The groundwater underlying APP is part of the Northern Guam Lens and lies within a hydrologic sub-basin identified as Agana West. On average, the groundwater at the site is approximately 80 to 90 feet bgs. Original groundwater production well data and groundwater elevation data from monitoring wells installed in October 2000 indicated that groundwater flows northwest toward the Philippine Sea, away from the Agana Swamp. However, recent groundwater measurements from existing monitoring wells indicate that groundwater flow is toward the mouth of the Agana River, contrary to the idea that the groundwater flowed towards Agana Swamp. Additional groundwater flow characterization is ongoing. Heavy rains occur seasonally on Guam and can affect subsurface hydrogeologic conditions, causing variations in water quality and flow direction (Earth Tech 2000, 2002; GEPA 1998).

Surface Water

There are several surface-water features in close proximity to APP. The Agana Swamp, a marshy area, is a catchment area for the Agana River. Portions of the Agana Swamp are located between the Agana River and APP. The Agana Swamp is approximately 325 feet south of APP (Earth Tech 1999a). The Agana River, which originates from Agana Springs and runoff near the springs, is approximately 1,400 feet west of APP at its closest pass (see Figure 4). Runoff of surface water at the site is limited due to the fractured nature of the Mariana limestone in this region of Guam. Precipitation likely infiltrates quickly through the porous Mariana limestone. The fractures can also affect the flow paths for infiltrating surface water and the potential migration of subsurface soil contamination to groundwater (Earth Tech 2000).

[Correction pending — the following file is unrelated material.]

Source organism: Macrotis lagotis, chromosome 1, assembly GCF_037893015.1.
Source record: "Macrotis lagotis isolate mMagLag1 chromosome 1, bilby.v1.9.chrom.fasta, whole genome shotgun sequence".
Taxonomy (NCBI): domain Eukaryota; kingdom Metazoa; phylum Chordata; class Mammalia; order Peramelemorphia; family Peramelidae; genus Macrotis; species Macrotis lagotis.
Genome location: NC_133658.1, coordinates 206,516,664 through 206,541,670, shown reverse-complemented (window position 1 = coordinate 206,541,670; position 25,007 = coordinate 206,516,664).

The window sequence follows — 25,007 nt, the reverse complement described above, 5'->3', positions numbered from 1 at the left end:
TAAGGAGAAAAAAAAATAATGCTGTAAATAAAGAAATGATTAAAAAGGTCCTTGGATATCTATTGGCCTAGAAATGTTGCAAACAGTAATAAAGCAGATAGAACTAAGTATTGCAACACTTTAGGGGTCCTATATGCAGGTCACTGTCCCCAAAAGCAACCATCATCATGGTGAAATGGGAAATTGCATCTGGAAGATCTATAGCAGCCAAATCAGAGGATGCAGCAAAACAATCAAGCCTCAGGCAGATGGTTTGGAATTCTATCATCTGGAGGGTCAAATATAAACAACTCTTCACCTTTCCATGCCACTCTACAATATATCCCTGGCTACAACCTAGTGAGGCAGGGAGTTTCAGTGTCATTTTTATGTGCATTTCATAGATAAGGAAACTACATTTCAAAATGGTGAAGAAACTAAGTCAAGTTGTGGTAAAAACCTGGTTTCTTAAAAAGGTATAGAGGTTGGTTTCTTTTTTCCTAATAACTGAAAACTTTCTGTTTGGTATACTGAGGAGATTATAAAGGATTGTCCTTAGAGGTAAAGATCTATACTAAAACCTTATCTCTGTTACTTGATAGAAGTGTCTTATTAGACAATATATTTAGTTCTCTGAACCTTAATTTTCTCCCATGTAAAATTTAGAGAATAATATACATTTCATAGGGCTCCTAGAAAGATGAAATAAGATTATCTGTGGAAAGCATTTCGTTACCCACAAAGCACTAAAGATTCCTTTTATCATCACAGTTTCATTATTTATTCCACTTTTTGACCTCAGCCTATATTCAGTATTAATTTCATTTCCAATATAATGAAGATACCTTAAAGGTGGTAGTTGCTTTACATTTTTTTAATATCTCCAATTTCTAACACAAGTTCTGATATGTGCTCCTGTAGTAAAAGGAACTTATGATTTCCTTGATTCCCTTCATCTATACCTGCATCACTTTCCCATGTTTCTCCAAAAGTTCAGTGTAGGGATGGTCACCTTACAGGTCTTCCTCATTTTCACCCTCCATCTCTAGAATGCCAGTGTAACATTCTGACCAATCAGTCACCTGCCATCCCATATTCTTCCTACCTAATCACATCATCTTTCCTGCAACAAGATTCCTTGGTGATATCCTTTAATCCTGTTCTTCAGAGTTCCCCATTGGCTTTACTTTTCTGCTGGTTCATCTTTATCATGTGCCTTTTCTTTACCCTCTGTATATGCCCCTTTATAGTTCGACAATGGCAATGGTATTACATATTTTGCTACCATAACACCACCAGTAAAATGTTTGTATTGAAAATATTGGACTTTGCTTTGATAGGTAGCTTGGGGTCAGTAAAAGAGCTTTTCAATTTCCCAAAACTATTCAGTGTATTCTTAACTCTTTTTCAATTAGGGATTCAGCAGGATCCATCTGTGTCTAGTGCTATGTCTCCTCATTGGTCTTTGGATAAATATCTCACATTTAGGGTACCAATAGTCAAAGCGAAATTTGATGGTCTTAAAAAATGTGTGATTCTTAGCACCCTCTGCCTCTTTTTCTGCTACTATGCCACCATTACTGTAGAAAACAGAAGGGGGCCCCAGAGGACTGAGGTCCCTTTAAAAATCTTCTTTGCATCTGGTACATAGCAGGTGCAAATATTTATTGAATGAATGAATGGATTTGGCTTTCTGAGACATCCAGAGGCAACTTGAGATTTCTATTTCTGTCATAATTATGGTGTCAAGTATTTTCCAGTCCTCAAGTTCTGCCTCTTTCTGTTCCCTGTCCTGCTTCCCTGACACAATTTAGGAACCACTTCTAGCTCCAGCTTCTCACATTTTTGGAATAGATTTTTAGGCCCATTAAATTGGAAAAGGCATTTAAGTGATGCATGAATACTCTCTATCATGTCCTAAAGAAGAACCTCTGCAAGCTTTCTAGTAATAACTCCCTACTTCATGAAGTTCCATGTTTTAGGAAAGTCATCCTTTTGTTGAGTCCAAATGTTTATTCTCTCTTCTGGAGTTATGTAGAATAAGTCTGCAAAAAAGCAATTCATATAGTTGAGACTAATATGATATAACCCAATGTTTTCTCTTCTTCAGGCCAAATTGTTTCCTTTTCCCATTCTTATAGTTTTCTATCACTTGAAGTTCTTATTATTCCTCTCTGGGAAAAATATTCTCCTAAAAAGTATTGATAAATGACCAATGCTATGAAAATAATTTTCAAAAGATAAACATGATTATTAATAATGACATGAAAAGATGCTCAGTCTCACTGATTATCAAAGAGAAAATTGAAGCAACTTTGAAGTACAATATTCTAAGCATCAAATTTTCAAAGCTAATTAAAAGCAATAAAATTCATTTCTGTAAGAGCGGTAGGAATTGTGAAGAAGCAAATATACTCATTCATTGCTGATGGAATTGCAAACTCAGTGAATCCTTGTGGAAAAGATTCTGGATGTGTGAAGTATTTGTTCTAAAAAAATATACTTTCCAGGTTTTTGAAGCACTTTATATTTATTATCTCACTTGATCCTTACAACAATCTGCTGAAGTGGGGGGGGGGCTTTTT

There are two drainage areas close to the APP site. Site drainage is engineered to discharge at POI-6 East and POI-6 West on the perimeter. After leaving APP, stormwater runoff can enter the Agana Swamp and the Agana River (Earth Tech 1999a). Runoff from the eastern half of the site is collected in a concrete ditch system that discharges to an unlined swale in the southeastern corner of the site (POI-6 East). Runoff from private properties east of APP is prevented from entering APP by a run-on control swale and joins the onsite runoff in twin culverts at the southeast corner of the site. Site drainage from POI-6 East flows south in the twin culverts across Roy T. Damian Road into a Tangantangan scrub woodland, which is referred to as the APP Drainage Outfall Area. Runoff continues for approximately 250 feet until it reaches a steep slope that drops directly into an isolated bay, the Utan arm, on the northeastern end of the Agana Swamp (See Figure 4).

The western half of the site drains to a concrete-lined channel, which discharges at the west fence line towards POI-6 West. Water flows south in an unlined ditch to the drainage ditch on the north side of Roy T. Damian Road. At Route 7A, the flow enters a subsurface storm drain system that outfalls to the Agana River immediately north of the bridge.

Runoff from the southern portion of APP flows towards a retaining wall, which directs the runoff east and west, then south to an unlined ditch on the north side of Roy T. Damian Road. The drainage ditch then carries the runoff west, joining POI-6 West drainage (Earth Tech 1999b).

Climate and Meteorology